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-   -   All-grain top-ups? (http://www.homebrewtalk.com/f36/all-grain-top-ups-36915/)

brewitnow 08-22-2007 05:27 PM

All-grain top-ups?
 
I apologize if this is covered elsewhere. In reading threads I haven't seen it: What effects are there for topping up a small AG boil to make 5 gal batch? I've read for PM and extract and done it. But for AG? Here's specifically what I mean:

I just built my 10-gal MLT to go AG, but still only have a boil kettle that can handle 4-5 gal comfy. I am calculating for that size boil with my brew software, so grain amounts, etc should be covered and okay. For a 5-gal batch, I plan to top up what is needed after boil. Any deleterious effects/good/bad/indifferent? I will upgrade brewpot at some point, but not right now.

TheJadedDog 08-22-2007 05:36 PM

This is why I am only able to go PM at the moment. My stove can only handle a 3 gallon boil, since I have to top-up I use DME to make up the rest of the fermentables.

I suppose you could make your wort higher gravity by mashing more grains so the top up dilutes it to the OG you want since you won't be as short in your boil as I am, maybe someone else can comment on whether this would work.

Got Trub? 08-22-2007 05:38 PM

Your issues will be the same as for extract/PM (color, hop bitterness etc) with the additional one of efficiency. As your volume will be limited you won't be able to use as much sparge water to extract the maximum amount of sugar from your mash.

bigben 08-22-2007 05:38 PM

The problem with doing a partial boil with an all grain bill is that you aren't able to do a complete mash/sparge.

If you can only boil 4 gallons, you will lose efficiency because you wont be able to use the proper amount of mash/sparge water.

For instance, if you have a 5 gallon recipe and 10lbs of grain...

10 x 1.25qts = 3.125 gallons of mash water

Lets say your first runnings is 2.125 gallons...Ideally you'd want to sparge with about 4 gallons of water to bring it to around 6 gallons total for your boil.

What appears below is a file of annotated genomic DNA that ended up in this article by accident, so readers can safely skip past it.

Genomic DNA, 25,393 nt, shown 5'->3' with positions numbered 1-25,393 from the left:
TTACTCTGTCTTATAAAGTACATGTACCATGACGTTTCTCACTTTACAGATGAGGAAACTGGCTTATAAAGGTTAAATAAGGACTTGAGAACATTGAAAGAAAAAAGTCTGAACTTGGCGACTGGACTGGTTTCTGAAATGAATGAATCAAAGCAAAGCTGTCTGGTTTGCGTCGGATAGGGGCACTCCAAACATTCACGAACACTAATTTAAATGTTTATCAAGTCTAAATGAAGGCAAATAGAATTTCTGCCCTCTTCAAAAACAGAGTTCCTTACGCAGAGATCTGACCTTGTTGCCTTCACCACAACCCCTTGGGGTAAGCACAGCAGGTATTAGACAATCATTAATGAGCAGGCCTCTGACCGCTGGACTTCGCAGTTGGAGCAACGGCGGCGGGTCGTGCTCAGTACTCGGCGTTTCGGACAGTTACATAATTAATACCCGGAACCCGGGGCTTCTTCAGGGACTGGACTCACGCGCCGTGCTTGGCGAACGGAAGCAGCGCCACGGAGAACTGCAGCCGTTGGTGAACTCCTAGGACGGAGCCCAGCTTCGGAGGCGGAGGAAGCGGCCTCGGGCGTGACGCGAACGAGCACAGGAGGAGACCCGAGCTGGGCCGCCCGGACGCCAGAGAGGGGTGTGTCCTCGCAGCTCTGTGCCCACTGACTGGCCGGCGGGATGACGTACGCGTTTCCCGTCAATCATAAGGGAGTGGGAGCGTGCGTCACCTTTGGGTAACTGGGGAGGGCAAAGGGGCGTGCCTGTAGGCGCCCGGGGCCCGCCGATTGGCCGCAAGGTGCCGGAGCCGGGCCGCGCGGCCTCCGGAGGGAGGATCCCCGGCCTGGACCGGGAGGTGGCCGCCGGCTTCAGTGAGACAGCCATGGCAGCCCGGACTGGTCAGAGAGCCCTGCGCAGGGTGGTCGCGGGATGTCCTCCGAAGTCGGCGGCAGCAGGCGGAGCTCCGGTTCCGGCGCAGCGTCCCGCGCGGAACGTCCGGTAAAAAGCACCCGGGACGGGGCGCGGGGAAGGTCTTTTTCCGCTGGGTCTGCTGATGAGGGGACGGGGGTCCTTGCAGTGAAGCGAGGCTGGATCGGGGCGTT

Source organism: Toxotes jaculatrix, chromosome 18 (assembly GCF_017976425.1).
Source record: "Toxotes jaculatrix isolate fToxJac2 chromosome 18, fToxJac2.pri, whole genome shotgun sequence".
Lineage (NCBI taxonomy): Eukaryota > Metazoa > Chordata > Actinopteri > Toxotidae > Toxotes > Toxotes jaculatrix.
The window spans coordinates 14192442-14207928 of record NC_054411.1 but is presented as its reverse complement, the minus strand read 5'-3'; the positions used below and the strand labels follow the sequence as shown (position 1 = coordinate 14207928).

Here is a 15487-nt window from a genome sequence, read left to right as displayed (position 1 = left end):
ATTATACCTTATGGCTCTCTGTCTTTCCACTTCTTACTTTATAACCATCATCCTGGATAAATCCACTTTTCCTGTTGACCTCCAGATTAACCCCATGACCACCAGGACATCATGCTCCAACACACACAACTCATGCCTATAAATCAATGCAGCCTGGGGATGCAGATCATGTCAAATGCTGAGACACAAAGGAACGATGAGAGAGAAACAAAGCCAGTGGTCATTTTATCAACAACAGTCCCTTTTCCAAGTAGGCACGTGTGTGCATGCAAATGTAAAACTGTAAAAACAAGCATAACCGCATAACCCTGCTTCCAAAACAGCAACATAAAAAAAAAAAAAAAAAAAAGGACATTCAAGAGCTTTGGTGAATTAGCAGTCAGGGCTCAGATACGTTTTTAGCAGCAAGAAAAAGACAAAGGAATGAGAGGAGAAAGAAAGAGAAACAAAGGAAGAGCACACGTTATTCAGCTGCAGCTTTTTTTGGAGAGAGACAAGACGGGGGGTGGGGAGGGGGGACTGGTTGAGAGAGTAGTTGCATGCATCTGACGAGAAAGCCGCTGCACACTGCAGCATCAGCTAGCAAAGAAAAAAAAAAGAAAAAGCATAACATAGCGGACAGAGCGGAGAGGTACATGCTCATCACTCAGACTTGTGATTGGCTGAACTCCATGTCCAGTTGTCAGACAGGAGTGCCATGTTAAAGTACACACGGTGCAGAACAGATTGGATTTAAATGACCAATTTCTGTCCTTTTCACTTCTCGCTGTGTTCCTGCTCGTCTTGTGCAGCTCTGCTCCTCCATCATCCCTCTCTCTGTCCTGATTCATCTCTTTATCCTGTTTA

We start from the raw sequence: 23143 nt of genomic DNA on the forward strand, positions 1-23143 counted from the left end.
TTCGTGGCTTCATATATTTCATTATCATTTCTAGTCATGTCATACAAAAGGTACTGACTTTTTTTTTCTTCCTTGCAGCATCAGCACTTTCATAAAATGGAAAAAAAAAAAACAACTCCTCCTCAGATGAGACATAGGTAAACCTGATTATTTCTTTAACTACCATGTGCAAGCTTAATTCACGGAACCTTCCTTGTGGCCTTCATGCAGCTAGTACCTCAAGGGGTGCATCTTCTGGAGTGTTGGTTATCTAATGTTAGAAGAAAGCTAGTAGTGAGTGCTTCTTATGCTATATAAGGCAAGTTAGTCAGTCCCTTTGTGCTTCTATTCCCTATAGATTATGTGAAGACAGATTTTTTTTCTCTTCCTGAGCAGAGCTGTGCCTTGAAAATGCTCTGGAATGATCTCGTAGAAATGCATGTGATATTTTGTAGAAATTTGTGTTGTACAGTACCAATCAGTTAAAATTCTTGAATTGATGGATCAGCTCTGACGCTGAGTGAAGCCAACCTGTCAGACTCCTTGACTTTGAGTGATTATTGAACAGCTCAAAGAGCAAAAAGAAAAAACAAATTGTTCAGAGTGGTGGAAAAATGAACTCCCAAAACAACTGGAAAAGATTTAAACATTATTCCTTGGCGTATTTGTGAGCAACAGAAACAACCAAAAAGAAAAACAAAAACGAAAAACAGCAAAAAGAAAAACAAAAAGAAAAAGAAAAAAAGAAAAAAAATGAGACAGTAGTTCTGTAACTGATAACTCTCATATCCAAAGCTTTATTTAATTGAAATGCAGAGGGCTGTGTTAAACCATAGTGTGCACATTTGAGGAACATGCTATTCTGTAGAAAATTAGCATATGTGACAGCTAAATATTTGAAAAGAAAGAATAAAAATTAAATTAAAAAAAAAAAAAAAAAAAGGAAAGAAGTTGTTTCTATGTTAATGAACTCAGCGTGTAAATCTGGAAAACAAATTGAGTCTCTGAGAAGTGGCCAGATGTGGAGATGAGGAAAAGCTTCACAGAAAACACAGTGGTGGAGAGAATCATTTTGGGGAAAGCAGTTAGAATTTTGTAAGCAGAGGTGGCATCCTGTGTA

But if you can only boil 4-5 gallons, you will lose some efficiency due to lack of sparge water.

I hope I made sense.

Bobby_M 08-22-2007 05:40 PM

You're just going to lose effeciency which means you'll leave more sugars in the mash because you can't sparge enough to get them all out. If I were you, I'd pull out the normal 6-7 gallons for a 5 gallon back and split it between two pots.
You can also drain 5 gallons, boil that adding your hops. Then collect an additional 1.5 gallons by continuing to sparge and boil that without hop additions in a small pot. Use this to top up at the end. At least it's not 1.00 gravity water.

It's either that or you might want to scale your batches back to 3 gallons for now.

brewitnow 08-22-2007 05:50 PM

Split pot is what will work I think. Might be 4 gal in one, 2 gal in another, but hey, that'd work so long as i split my hops appropriately. Thanks!!

jdoiv 08-22-2007 06:28 PM

I don't think I would worry about splitting the hops. For the most even flavor, I would add the hops to the larger pot and just use the small pot to top off the fermenter. Why make it harder than it needs to be?

Evan! 08-22-2007 06:32 PM

Quote:

Originally Posted by jdoiv
I don't think I would worry about splitting the hops. For the most even flavor, I would add the hops to the larger pot and just use the small pot to top off the fermenter. Why make it harder than it needs to be?

Better hop utilization, one would think...more molecules to bind with.

I do the split pot deal when necessary too. Someday I'd like to get a 10 gallon kettle...


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